Patient selection is important to the success of laparoscopic surgery. Our study found that the mean age of patients undergoing LC was older than those undergoing OC. However, the 5-year difference between groups (38.1 years vs. 43.1 years) is likely not clinically significant as both groups are relatively young, compared to patients seen in emergency general surgery. Some authors have suggested that young patients stand to benefit the most from laparoscopic surgery as they are better able to tolerate the physiologic changes occurring with insufflation and are better able to maintain appropriate cardiac output with compensatory tachycardia [27]. The concern in older patients is that the physiologic demands of pneumoperitoneum, positioning, and longer operative times may contribute to worse outcomes. However, with adequate perioperative cardiac care, there is no evidence that these factors portend worse outcomes in older patients [28]. Fujii et al. performed a meta-analysis of laparoscopic surgery in over 3200 elderly patients (age ≥ 65) with colorectal cancer and found that those treated with LC had less estimated blood loss, surgical site infections, bowel obstruction, and ileus [29].

Aside from age, another important factor for patient selection of LC is pre-existing comorbidities. Healthier patients are thought to tolerate the added physiologic demands of laparoscopic surgery [30]. Kim et al. conducted a multi-center observational study on patients undergoing laparoscopic surgery and found patients with no comorbidities had a 9.5% rate of local complications, while those with ≥ 3 comorbidities had a 21.6% complication rate [31]. Our findings conflict with these previous reports. Compared to the OC group, the LC group had a higher rate of pre-hospital comorbidities including CHF, CVA, diabetes, and hypertension. Despite this, these patients actually had no worse outcomes compared to the OC group. Conversely, it must be noted that LC patients did have a lower median ISS. As such, it appears that LC can be safely accomplished in an overall less severely injured, stable adult trauma population, even with several comorbidities. Future prospective research is needed to confirm precise indications for LC in trauma and help determine which subset of trauma patients will benefit most from LC.

Operative choice may influence the LOS in trauma patients. Although laparoscopic surgery has been shown to decrease hospital LOS in elective colorectal surgery, we were not able to demonstrate this in our study of trauma patients undergoing colectomy [32, 33]. Furthermore, patients with isolated colorectal injury treated with OC did not have an increased LOS, when compared to those managed with LC. The rate of major hospital complications in both groups was similar, which helps explain why the LOS was similar. Enhanced recovery after surgery (ERAS) is a multidisciplinary perioperative pathway aimed at reducing complications and LOS after major colorectal surgery [34]. The implementation of ERAS in non-trauma patients undergoing colorectal surgery has been shown to decrease LOS for both open (from 7 to 6 days) and laparoscopic procedures (from 6 to 4 days) [35]. Similar pathways in trauma patients undergoing LC may be beneficial. However, some patients may have concomitant injuries that may preclude them from being able to start a diet. In our study, the average LOS for both the open and laparoscopic groups was 19.7 days, far higher than the aforementioned elective studies that had improvement utilizing ERAS. We propose that future prospective studies on perioperative pathways, similar to ERAS, should occur using select trauma patients with isolated colorectal injuries undergoing LC to determine if a subset of trauma patients may benefit from an enhanced recovery pathway.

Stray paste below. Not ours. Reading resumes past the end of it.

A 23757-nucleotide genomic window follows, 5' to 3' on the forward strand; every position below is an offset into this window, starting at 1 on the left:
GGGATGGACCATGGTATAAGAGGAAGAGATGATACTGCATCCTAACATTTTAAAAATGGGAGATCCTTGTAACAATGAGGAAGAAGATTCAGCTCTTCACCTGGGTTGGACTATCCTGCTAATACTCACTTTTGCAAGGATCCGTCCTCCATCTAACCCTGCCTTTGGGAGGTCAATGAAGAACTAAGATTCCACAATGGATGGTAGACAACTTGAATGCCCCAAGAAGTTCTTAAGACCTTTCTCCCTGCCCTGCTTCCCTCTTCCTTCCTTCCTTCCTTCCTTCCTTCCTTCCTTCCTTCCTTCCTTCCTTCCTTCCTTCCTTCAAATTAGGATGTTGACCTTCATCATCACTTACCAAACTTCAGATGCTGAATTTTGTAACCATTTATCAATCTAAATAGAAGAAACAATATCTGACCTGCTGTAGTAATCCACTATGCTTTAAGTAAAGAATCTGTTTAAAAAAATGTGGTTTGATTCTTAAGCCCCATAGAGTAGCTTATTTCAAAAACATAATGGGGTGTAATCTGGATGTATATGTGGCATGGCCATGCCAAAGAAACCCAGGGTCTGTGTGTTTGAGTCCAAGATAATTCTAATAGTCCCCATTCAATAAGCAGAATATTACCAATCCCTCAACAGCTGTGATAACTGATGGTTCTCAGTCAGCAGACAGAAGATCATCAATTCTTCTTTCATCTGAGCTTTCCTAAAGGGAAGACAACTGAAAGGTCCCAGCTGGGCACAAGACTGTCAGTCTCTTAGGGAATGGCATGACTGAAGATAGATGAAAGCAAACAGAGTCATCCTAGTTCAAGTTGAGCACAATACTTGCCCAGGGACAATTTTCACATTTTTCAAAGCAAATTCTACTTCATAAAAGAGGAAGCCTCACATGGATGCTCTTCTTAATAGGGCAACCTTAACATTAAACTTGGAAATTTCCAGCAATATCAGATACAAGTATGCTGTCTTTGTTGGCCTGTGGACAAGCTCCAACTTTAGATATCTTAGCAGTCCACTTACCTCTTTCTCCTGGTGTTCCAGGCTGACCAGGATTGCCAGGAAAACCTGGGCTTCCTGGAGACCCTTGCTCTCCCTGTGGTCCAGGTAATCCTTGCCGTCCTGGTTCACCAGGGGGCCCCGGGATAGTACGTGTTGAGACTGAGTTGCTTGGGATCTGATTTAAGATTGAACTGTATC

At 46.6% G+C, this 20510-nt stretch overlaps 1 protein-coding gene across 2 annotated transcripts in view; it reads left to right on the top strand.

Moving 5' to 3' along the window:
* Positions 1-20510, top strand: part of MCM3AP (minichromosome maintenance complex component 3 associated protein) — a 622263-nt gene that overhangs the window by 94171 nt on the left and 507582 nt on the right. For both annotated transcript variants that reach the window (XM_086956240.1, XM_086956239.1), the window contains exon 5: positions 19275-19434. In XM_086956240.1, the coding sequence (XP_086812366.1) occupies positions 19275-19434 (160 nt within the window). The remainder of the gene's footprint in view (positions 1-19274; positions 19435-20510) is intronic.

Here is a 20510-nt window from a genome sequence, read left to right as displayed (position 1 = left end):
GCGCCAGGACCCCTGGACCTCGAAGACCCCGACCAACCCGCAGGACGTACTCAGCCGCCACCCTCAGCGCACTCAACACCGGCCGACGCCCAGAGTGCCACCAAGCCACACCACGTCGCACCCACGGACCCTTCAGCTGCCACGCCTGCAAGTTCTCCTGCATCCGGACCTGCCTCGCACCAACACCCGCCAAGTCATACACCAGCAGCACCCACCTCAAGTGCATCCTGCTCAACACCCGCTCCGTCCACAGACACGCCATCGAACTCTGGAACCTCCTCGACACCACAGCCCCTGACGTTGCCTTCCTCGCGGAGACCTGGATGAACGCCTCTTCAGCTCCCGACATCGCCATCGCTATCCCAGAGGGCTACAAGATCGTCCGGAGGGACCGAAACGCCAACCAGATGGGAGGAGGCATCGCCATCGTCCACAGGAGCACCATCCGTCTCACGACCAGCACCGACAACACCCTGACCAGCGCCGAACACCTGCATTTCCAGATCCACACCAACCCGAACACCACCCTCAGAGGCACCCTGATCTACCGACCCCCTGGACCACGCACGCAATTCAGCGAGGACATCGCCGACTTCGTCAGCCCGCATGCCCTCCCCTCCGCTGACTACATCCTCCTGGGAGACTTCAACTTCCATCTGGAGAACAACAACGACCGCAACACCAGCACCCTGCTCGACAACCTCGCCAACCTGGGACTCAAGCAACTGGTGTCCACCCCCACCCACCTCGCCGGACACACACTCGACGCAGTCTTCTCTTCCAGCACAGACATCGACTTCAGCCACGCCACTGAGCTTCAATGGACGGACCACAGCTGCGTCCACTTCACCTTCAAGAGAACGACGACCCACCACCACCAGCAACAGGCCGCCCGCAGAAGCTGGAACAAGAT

Our study involves a large national database with multiple participating trauma centers; therefore, a reporting bias is undoubtedly present. In addition, all data fields in the NTDB are subject to input error, and thus, some procedures and diagnoses may be miscoded. Information regarding cost analysis, surgeon age, residency/fellowship training, and experience with LC was missing. Furthermore, there is an inherent selection bias in whom the trauma surgeon felt to be an appropriate candidate for LC. The NTDB only tracks morbidity and mortality as part of the index hospitalization; thus, complications occurring after discharge are not captured. In addition, intraoperative factors such as hemodynamic status, as well as operative time are not available within the NTDB.

The use of LC in trauma patients has increased 21-fold over the past 8 years. Approximately 119 per 10,000 trauma patients undergo LC, with laparoscopic right hemicolectomy being the most common operation performed. Compared to OC, trauma patients undergoing LC are slightly older, have a higher rate of pre-hospital comorbidities, and suffer less severe trauma. No difference was found in terms of LOS, hospital complications, and mortality between the LC and OC groups. This remains true for patients with isolated colorectal injury. We suggest that LC should be considered in stable adult trauma undergoing colectomy, even if the patient has several comorbidities. However, future prospective research is needed to help determine which trauma patients may benefit from LC.

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This research did not receive any specific Grant from funding agencies in the public, commercial, or not-for-profit sectors.

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Correspondence to Areg Grigorian.

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Appendix A

Appendix A

See Table 5.

Table 5 ICD-9 procedure codes for repair of other abdominal surgery

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Grigorian, A., Pigazzi, A., Nguyen, N.T. et al. Use of laparoscopic colectomy increasing in trauma: comparison of laparoscopic vs. open colectomy. Updates Surg 71, 105–111 (2019). https://doi.org/10.1007/s13304-018-0588-3

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Keywords

  • Trauma
  • Colorectal
  • Colon injury
  • Laparoscopic colectomy
  • Open colectomy